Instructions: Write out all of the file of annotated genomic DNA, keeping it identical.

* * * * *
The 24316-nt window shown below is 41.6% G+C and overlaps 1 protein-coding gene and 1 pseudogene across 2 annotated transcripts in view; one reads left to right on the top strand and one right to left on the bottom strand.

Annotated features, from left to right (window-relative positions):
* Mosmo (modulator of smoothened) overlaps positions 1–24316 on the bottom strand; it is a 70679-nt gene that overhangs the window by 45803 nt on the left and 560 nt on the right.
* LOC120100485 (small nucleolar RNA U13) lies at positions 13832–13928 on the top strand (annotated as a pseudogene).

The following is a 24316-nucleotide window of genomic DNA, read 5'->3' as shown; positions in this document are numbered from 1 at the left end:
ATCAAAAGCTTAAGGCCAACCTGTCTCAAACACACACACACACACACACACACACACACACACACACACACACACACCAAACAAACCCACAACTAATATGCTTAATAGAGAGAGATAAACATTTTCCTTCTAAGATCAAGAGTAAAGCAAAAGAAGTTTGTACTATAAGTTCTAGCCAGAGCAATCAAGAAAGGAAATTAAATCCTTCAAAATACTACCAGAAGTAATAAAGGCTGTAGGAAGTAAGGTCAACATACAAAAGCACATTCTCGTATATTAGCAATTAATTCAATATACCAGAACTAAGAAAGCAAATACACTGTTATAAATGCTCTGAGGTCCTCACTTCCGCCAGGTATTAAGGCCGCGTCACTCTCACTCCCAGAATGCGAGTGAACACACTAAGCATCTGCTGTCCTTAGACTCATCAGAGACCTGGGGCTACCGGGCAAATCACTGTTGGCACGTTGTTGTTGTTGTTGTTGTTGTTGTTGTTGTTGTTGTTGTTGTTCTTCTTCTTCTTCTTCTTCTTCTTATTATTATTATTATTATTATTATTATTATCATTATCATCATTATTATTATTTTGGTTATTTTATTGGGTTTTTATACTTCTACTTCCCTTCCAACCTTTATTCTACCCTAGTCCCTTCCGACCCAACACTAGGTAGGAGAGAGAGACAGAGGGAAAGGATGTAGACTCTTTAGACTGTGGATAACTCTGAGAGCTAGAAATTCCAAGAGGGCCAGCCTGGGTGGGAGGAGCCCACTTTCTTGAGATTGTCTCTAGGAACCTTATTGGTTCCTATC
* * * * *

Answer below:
The 24316-nt window shown below is 41.6% G+C and overlaps 1 protein-coding gene and 1 pseudogene across 2 annotated transcripts in view; one reads left to right on the top strand and one right to left on the bottom strand.

Annotated features, from left to right (window-relative positions):
* Mosmo (modulator of smoothened) overlaps positions 1–24316 on the bottom strand; it is a 70679-nt gene that overhangs the window by 45803 nt on the left and 560 nt on the right.
* LOC120100485 (small nucleolar RNA U13) lies at positions 13832–13928 on the top strand (annotated as a pseudogene).

The following is a 24316-nucleotide window of genomic DNA, read 5'->3' as shown; positions in this document are numbered from 1 at the left end:
ATCAAAAGCTTAAGGCCAACCTGTCTCAAACACACACACACACACACACACACACACACACACACACACACACACACCAAACAAACCCACAACTAATATGCTTAATAGAGAGAGATAAACATTTTCCTTCTAAGATCAAGAGTAAAGCAAAAGAAGTTTGTACTATAAGTTCTAGCCAGAGCAATCAAGAAAGGAAATTAAATCCTTCAAAATACTACCAGAAGTAATAAAGGCTGTAGGAAGTAAGGTCAACATACAAAAGCACATTCTCGTATATTAGCAATTAATTCAATATACCAGAACTAAGAAAGCAAATACACTGTTATAAATGCTCTGAGGTCCTCACTTCCGCCAGGTATTAAGGCCGCGTCACTCTCACTCCCAGAATGCGAGTGAACACACTAAGCATCTGCTGTCCTTAGACTCATCAGAGACCTGGGGCTACCGGGCAAATCACTGTTGGCACGTTGTTGTTGTTGTTGTTGTTGTTGTTGTTGTTGTTGTTGTTGTTCTTCTTCTTCTTCTTCTTCTTCTTATTATTATTATTATTATTATTATTATTATCATTATCATCATTATTATTATTTTGGTTATTTTATTGGGTTTTTATACTTCTACTTCCCTTCCAACCTTTATTCTACCCTAGTCCCTTCCGACCCAACACTAGGTAGGAGAGAGAGACAGAGGGAAAGGATGTAGACTCTTTAGACTGTGGATAACTCTGAGAGCTAGAAATTCCAAGAGGGCCAGCCTGGGTGGGAGGAGCCCACTTTCTTGAGATTGTCTCTAGGAACCTTATTGGTTCCTATC